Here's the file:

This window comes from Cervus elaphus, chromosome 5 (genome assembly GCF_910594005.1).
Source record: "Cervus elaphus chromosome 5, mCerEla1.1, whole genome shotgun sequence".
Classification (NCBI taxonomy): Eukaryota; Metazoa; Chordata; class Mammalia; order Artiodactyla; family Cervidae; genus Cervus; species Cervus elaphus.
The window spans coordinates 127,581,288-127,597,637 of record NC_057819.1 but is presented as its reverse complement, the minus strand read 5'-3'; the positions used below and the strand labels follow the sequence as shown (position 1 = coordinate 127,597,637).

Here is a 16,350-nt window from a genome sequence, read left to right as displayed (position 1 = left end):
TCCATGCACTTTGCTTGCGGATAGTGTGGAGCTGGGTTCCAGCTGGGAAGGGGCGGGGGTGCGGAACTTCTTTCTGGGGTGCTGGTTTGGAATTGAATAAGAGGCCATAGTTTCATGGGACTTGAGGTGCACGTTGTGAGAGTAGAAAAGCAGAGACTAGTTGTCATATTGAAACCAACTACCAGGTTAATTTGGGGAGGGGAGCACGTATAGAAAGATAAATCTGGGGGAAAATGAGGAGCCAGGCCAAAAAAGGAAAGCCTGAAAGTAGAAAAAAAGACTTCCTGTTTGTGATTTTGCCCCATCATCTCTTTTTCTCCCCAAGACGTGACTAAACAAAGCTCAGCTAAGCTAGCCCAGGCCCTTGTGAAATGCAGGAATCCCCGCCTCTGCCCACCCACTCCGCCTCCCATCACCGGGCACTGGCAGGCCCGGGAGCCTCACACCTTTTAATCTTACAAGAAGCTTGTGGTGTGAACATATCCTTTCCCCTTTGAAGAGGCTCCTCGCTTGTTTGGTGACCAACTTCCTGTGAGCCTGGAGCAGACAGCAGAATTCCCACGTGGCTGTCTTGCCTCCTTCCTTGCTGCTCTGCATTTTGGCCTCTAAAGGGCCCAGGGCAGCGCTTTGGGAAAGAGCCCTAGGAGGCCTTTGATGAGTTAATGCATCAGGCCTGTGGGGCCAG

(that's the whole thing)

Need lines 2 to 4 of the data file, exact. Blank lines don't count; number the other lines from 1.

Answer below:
Source record: "Cervus elaphus chromosome 5, mCerEla1.1, whole genome shotgun sequence".
Classification (NCBI taxonomy): Eukaryota; Metazoa; Chordata; class Mammalia; order Artiodactyla; family Cervidae; genus Cervus; species Cervus elaphus.
The window spans coordinates 127,581,288-127,597,637 of record NC_057819.1 but is presented as its reverse complement, the minus strand read 5'-3'; the positions used below and the strand labels follow the sequence as shown (position 1 = coordinate 127,597,637).